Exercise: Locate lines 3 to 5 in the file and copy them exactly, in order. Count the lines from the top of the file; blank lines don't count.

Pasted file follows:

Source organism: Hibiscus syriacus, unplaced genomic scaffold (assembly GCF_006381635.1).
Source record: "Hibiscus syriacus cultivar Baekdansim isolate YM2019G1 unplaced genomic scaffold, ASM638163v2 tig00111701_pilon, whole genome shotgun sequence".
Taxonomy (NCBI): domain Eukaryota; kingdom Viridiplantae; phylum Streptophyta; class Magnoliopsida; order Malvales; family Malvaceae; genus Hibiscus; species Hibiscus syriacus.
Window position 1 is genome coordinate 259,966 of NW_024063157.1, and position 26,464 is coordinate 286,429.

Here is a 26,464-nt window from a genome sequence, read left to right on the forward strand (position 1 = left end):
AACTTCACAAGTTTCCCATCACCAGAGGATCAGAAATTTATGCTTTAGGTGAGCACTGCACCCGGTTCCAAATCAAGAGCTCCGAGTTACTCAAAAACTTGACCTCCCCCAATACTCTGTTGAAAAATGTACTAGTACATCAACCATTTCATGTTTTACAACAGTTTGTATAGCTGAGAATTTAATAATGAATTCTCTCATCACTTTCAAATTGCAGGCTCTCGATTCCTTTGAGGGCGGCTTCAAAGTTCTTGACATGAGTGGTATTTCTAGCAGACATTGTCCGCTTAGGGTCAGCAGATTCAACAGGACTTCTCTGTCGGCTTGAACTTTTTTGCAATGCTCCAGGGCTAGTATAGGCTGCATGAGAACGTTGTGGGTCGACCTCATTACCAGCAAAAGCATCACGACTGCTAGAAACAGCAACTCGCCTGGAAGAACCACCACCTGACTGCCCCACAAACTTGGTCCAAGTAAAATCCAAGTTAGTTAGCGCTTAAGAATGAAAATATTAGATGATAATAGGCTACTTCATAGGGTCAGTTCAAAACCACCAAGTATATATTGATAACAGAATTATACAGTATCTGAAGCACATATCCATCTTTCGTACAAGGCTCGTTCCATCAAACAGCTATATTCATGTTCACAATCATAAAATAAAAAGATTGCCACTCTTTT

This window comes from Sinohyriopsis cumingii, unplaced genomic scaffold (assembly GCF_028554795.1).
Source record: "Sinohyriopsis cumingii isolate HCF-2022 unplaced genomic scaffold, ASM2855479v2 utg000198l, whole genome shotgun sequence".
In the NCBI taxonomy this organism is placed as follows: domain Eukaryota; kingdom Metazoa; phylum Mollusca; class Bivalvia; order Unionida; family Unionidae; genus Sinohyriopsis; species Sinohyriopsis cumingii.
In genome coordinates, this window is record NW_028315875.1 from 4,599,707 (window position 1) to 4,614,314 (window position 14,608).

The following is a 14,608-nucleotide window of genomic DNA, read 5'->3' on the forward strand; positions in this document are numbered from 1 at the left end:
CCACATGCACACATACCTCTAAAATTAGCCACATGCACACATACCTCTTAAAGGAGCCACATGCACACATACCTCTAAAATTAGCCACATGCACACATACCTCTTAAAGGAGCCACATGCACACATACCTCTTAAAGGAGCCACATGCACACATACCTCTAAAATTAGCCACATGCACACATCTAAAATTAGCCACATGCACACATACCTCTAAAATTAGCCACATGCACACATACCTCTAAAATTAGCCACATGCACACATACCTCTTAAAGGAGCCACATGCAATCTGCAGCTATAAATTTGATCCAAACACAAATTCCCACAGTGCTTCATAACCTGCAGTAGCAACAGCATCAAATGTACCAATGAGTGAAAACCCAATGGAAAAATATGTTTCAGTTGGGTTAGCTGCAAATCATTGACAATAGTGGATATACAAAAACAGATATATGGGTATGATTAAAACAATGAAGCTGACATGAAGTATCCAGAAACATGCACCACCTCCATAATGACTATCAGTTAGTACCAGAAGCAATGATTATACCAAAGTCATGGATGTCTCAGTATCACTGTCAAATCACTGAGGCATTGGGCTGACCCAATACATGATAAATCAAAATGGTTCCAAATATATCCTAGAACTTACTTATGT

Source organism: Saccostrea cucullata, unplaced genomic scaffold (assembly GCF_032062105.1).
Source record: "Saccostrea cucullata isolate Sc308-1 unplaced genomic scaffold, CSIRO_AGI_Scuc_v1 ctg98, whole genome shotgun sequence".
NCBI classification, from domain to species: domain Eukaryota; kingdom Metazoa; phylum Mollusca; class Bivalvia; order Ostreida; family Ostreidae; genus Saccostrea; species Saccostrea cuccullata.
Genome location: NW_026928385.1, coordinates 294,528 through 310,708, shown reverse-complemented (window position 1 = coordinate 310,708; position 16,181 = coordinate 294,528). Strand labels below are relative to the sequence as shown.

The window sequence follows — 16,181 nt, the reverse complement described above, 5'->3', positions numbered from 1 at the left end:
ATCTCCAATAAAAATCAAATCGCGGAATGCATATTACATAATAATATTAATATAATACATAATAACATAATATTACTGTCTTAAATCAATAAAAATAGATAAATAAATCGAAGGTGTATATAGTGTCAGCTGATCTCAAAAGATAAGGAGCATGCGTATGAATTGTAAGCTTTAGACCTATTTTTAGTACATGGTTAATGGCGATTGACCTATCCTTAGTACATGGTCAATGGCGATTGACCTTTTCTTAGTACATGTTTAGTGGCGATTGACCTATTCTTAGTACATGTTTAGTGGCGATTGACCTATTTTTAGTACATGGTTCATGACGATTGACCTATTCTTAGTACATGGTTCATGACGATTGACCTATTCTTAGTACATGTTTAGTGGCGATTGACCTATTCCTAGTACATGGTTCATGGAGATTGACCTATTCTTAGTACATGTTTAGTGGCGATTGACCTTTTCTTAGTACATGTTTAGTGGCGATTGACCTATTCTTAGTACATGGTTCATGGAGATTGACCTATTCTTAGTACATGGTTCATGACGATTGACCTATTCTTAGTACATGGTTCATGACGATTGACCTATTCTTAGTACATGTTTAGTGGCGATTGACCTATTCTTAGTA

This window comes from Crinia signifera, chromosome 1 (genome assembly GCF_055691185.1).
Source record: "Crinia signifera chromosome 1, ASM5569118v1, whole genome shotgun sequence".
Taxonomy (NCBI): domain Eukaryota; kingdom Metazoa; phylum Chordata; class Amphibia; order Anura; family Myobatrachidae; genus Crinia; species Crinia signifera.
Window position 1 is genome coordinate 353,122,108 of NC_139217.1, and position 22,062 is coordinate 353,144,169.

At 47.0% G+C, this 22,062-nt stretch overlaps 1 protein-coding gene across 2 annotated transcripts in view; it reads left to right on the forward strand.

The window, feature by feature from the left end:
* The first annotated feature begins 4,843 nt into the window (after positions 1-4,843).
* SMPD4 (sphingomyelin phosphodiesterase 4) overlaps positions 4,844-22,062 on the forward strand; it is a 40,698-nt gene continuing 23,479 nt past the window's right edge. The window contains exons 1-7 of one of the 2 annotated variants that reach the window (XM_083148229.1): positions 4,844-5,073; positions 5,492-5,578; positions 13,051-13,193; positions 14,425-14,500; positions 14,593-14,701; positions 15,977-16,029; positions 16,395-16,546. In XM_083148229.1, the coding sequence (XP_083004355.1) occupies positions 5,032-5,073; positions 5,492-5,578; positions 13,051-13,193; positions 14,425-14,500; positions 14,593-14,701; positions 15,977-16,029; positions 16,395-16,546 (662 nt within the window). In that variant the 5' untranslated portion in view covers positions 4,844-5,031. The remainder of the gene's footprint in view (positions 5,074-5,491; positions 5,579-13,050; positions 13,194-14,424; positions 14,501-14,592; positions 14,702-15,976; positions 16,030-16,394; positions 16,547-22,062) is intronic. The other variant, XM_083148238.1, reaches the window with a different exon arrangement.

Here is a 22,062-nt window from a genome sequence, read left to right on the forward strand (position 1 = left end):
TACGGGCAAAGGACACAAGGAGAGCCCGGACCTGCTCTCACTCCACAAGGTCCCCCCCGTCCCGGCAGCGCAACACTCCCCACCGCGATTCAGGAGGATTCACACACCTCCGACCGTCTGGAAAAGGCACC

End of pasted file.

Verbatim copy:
Taxonomy (NCBI): domain Eukaryota; kingdom Viridiplantae; phylum Streptophyta; class Magnoliopsida; order Malvales; family Malvaceae; genus Hibiscus; species Hibiscus syriacus.
Window position 1 is genome coordinate 259,966 of NW_024063157.1, and position 26,464 is coordinate 286,429.

Here is a 26,464-nt window from a genome sequence, read left to right on the forward strand (position 1 = left end):